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Phytoextraction of trace elements and physiological changes in Indian mustard plants (Brassica nigra L.) grown in post methanated distillery effluent (PMDE) irrigated soil

Bharagava, R.N., Chandra, R., Rai, V.
Bioresource technology 2008 v.99 no.17 pp. 8316-8324
Brassica juncea, Brassica nigra, antioxidants, ascorbic acid, chlorophyll, cysteine, distillery effluents, exposure duration, irrigated soils, irrigation, leaves, lipid peroxidation, malondialdehyde, metals, phytoremediation, protein content, roots, seeds, shoots, sowing, trace elements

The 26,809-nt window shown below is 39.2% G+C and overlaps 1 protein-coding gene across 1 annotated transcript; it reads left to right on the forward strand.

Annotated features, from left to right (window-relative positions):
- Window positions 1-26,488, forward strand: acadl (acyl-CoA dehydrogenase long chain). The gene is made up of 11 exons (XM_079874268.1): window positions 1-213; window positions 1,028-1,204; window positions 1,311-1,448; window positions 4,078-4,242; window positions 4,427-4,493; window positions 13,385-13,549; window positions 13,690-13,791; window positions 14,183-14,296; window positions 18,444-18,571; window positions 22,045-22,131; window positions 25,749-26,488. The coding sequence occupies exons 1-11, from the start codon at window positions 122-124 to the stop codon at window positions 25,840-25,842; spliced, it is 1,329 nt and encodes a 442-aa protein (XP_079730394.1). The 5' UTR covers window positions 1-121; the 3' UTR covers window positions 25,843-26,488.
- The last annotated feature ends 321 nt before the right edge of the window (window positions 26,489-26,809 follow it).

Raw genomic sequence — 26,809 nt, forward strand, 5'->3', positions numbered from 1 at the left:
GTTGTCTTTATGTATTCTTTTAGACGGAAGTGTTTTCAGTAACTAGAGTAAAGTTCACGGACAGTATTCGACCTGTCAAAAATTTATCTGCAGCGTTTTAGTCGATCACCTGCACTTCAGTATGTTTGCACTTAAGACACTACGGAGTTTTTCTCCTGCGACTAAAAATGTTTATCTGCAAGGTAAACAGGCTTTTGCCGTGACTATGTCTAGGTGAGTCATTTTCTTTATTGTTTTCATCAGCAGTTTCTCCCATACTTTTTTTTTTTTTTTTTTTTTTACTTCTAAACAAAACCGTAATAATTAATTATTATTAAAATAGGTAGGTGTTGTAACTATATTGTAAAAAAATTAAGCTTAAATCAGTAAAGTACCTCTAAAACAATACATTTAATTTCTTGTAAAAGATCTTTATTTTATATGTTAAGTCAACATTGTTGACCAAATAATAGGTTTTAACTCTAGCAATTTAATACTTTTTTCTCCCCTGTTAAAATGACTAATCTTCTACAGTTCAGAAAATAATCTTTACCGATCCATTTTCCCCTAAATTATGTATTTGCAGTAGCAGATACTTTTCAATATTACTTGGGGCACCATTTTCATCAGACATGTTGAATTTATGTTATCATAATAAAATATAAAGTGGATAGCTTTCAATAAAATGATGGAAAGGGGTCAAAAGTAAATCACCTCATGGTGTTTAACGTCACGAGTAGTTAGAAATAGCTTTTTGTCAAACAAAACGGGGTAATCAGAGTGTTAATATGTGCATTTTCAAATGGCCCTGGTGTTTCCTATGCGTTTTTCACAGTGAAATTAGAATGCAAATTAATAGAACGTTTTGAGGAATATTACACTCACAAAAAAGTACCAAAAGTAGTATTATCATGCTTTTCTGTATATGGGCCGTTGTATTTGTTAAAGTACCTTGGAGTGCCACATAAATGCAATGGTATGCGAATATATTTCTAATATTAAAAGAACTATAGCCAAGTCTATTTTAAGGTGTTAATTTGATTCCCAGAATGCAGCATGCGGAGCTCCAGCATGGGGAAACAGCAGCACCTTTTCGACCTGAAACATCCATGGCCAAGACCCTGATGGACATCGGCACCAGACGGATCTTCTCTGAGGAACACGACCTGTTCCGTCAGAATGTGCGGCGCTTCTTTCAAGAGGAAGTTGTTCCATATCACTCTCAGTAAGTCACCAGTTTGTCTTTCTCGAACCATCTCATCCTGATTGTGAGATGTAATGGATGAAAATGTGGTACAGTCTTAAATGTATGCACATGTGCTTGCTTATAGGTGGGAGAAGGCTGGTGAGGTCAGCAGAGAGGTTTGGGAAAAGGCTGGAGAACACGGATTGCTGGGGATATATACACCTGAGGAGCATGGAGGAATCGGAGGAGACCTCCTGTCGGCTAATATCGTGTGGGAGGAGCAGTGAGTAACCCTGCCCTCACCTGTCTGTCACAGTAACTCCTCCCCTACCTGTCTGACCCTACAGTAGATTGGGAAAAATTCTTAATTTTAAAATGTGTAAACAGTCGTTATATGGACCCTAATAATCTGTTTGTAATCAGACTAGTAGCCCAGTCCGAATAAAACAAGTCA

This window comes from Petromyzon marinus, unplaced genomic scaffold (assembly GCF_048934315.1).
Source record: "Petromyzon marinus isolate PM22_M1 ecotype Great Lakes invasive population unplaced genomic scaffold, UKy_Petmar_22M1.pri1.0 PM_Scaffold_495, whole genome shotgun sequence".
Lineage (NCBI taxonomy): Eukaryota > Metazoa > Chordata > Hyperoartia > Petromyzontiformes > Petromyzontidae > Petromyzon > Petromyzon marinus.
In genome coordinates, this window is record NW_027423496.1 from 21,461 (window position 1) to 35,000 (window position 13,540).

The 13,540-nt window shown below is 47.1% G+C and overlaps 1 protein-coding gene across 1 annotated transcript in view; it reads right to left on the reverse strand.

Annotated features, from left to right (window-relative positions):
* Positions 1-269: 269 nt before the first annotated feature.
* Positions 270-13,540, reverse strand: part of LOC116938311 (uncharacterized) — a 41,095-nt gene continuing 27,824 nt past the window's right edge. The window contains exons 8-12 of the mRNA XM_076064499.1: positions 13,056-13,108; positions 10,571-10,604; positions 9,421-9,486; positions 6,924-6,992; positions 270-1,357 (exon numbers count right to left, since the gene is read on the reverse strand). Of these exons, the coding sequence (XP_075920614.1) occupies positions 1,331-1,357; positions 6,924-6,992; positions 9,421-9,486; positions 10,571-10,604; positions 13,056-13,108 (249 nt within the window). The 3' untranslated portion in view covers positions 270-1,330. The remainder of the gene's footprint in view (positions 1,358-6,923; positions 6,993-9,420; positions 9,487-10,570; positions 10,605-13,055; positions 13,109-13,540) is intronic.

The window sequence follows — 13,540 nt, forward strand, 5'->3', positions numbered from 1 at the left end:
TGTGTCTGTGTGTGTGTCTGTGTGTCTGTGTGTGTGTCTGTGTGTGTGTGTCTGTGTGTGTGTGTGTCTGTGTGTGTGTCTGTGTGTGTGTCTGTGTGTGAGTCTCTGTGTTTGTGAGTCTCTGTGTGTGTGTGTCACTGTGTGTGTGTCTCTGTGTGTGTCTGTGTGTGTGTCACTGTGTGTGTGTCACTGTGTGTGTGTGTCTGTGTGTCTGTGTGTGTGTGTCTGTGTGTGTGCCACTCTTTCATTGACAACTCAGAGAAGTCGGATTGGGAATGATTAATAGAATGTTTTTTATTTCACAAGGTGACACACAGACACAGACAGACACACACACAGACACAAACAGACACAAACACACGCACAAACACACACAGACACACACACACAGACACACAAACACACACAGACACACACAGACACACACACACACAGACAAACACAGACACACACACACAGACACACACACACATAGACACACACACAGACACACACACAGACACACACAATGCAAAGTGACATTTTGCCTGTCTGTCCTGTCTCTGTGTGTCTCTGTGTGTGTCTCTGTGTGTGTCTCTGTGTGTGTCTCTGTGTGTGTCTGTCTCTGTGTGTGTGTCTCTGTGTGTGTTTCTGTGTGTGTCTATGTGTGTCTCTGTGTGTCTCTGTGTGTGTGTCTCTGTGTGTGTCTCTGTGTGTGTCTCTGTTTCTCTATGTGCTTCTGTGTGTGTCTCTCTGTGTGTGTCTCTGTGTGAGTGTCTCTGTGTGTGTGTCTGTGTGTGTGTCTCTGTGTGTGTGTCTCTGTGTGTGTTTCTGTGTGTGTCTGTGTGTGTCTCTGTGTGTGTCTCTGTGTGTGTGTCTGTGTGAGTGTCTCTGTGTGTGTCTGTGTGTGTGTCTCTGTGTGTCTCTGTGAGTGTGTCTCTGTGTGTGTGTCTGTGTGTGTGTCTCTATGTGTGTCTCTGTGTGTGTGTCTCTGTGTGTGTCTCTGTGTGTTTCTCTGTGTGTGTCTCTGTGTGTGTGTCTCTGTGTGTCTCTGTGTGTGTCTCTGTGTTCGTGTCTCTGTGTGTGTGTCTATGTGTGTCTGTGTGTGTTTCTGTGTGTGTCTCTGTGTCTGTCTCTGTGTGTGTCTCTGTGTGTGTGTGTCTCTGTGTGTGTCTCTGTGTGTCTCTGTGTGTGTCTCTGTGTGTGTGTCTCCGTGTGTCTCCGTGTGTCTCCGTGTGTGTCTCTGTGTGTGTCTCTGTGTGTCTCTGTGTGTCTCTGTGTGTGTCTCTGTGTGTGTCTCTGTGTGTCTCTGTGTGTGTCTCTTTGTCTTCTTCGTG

The metal accumulation potential and its physiological effects in Indian mustard plants (Brassica nigra L.) grown in soil irrigated with post methanated distillery effluent (25%, 50%, 75%, 100%, v/v) were studied after 30, 60 and 90 days after sowing. An increase in the chlorophyll and protein contents was recorded at the lower concentrations of post methanated distillery effluent (PMDE) at initial exposure periods followed by a decrease at higher concentrations of PMDE compared to their respective controls. An enhanced lipid peroxidation in tested plants was observed, which was evidenced by the increased malondialdehyde content in shoot, leaves and seeds at all the concentrations of PMDE and exposure periods compared to their respective controls. This study revealed that Indian mustard plants (B. nigra L.) are well adopted to tolerate and accumulate high quantities of trace elements due to increased level of antioxidants (cysteine and ascorbic acid) in root, shoot and leaves of the treated plants at all the concentrations and exposure periods except at 90 days, whereas a decrease was observed at 100% PMDE as compared to their respective controls.